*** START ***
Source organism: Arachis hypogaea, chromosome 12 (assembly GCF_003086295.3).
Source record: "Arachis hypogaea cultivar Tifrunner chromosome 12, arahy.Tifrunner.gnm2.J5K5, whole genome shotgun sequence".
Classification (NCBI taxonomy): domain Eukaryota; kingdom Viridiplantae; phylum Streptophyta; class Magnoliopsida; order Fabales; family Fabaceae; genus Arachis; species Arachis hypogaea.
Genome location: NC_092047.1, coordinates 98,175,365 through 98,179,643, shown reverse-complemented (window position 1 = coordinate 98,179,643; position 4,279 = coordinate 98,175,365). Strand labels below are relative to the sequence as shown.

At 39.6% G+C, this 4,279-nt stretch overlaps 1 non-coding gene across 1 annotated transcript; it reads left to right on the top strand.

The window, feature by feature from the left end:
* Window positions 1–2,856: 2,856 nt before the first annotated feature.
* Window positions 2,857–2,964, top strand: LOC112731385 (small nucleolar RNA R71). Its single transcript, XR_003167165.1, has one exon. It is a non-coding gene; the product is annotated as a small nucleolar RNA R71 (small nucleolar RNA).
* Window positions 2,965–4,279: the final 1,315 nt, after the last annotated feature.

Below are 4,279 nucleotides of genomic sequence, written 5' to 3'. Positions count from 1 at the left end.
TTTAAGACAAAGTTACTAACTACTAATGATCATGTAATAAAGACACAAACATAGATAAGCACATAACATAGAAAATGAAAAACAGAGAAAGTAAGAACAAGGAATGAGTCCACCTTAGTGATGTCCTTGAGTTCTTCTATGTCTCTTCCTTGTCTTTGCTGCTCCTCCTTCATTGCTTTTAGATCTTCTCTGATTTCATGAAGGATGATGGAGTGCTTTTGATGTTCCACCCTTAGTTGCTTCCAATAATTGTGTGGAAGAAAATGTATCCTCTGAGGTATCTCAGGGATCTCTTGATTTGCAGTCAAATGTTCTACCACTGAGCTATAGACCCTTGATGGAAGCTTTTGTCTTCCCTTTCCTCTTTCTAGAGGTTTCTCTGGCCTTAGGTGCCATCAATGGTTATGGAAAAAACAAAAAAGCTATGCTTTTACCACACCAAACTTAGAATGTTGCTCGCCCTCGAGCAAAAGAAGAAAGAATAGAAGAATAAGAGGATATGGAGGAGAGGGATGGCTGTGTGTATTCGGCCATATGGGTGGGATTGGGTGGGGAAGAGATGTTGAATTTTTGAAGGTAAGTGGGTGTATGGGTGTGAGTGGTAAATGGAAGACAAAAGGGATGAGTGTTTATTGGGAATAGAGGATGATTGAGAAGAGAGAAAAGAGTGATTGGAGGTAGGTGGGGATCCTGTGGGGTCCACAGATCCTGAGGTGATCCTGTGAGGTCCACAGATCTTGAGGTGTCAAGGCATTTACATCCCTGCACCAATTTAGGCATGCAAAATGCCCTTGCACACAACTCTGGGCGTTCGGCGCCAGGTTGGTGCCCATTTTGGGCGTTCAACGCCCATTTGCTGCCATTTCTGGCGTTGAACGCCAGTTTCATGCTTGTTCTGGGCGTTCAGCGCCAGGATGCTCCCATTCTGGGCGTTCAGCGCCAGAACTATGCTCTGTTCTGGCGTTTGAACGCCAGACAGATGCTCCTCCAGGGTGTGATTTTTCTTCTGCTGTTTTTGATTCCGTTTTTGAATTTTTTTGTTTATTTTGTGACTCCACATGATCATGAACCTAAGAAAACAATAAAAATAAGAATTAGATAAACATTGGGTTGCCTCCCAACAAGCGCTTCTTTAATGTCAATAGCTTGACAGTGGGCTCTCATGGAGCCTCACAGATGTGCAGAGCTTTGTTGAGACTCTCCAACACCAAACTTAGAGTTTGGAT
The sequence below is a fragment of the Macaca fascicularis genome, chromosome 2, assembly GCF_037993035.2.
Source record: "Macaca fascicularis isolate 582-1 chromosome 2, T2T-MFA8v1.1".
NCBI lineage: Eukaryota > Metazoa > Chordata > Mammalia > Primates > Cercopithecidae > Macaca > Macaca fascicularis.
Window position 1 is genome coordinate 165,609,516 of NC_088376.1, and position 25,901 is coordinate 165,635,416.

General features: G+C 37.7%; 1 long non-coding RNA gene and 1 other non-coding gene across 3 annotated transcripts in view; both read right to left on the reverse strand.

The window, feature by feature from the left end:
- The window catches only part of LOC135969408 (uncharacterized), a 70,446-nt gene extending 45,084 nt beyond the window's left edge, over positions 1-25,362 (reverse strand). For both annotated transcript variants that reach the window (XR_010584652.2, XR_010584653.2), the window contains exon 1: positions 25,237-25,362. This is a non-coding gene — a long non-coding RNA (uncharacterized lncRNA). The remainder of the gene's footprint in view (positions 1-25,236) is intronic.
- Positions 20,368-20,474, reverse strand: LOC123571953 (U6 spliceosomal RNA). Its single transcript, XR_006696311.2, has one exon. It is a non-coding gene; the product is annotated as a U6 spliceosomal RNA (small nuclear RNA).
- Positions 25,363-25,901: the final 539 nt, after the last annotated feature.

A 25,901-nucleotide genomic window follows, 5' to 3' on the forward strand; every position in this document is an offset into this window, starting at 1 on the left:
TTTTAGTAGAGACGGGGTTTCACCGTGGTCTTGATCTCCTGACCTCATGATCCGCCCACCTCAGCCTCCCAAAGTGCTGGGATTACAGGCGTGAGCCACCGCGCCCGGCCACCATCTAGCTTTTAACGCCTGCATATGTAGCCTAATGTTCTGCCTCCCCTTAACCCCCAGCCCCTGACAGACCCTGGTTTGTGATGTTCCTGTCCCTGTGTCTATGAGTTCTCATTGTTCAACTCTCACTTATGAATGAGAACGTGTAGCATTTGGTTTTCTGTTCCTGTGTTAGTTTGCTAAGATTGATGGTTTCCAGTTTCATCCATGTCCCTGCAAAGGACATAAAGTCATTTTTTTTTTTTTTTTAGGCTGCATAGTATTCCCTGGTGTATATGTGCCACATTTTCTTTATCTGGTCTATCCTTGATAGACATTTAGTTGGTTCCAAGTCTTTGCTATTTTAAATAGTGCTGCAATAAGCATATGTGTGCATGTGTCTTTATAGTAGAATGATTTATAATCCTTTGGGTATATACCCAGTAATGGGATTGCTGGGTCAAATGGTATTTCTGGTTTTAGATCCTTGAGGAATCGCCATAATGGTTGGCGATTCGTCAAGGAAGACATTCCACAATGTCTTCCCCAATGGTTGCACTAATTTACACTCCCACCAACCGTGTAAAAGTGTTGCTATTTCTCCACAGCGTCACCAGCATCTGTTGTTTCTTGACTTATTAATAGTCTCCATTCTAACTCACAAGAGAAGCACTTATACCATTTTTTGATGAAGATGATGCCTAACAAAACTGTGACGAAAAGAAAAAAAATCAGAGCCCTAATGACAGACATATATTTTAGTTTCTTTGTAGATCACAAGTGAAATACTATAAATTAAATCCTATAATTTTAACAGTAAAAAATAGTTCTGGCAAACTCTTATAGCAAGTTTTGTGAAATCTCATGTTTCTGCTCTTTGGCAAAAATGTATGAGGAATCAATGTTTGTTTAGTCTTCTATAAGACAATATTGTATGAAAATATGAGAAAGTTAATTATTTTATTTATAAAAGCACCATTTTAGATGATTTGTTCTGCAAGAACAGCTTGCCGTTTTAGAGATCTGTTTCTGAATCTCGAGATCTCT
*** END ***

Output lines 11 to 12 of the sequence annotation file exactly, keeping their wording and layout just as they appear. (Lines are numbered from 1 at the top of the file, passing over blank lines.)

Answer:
TTTAAGACAAAGTTACTAACTACTAATGATCATGTAATAAAGACACAAACATAGATAAGCACATAACATAGAAAATGAAAAACAGAGAAAGTAAGAACAAGGAATGAGTCCACCTTAGTGATGTCCTTGAGTTCTTCTATGTCTCTTCCTTGTCTTTGCTGCTCCTCCTTCATTGCTTTTAGATCTTCTCTGATTTCATGAAGGATGATGGAGTGCTTTTGATGTTCCACCCTTAGTTGCTTCCAATAATTGTGTGGAAGAAAATGTATCCTCTGAGGTATCTCAGGGATCTCTTGATTTGCAGTCAAATGTTCTACCACTGAGCTATAGACCCTTGATGGAAGCTTTTGTCTTCCCTTTCCTCTTTCTAGAGGTTTCTCTGGCCTTAGGTGCCATCAATGGTTATGGAAAAAACAAAAAAGCTATGCTTTTACCACACCAAACTTAGAATGTTGCTCGCCCTCGAGCAAAAGAAGAAAGAATAGAAGAATAAGAGGATATGGAGGAGAGGGATGGCTGTGTGTATTCGGCCATATGGGTGGGATTGGGTGGGGAAGAGATGTTGAATTTTTGAAGGTAAGTGGGTGTATGGGTGTGAGTGGTAAATGGAAGACAAAAGGGATGAGTGTTTATTGGGAATAGAGGATGATTGAGAAGAGAGAAAAGAGTGATTGGAGGTAGGTGGGGATCCTGTGGGGTCCACAGATCCTGAGGTGATCCTGTGAGGTCCACAGATCTTGAGGTGTCAAGGCATTTACATCCCTGCACCAATTTAGGCATGCAAAATGCCCTTGCACACAACTCTGGGCGTTCGGCGCCAGGTTGGTGCCCATTTTGGGCGTTCAACGCCCATTTGCTGCCATTTCTGGCGTTGAACGCCAGTTTCATGCTTGTTCTGGGCGTTCAGCGCCAGGATGCTCCCATTCTGGGCGTTCAGCGCCAGAACTATGCTCTGTTCTGGCGTTTGAACGCCAGACAGATGCTCCTCCAGGGTGTGATTTTTCTTCTGCTGTTTTTGATTCCGTTTTTGAATTTTTTTGTTTATTTTGTGACTCCACATGATCATGAACCTAAGAAAACAATAAAAATAAGAATTAGATAAACATTGGGTTGCCTCCCAACAAGCGCTTCTTTAATGTCAATAGCTTGACAGTGGGCTCTCATGGAGCCTCACAGATGTGCAGAGCTTTGTTGAGACTCTCCAACACCAAACTTAGAGTTTGGAT
The sequence below is a fragment of the Macaca fascicularis genome, chromosome 2, assembly GCF_037993035.2.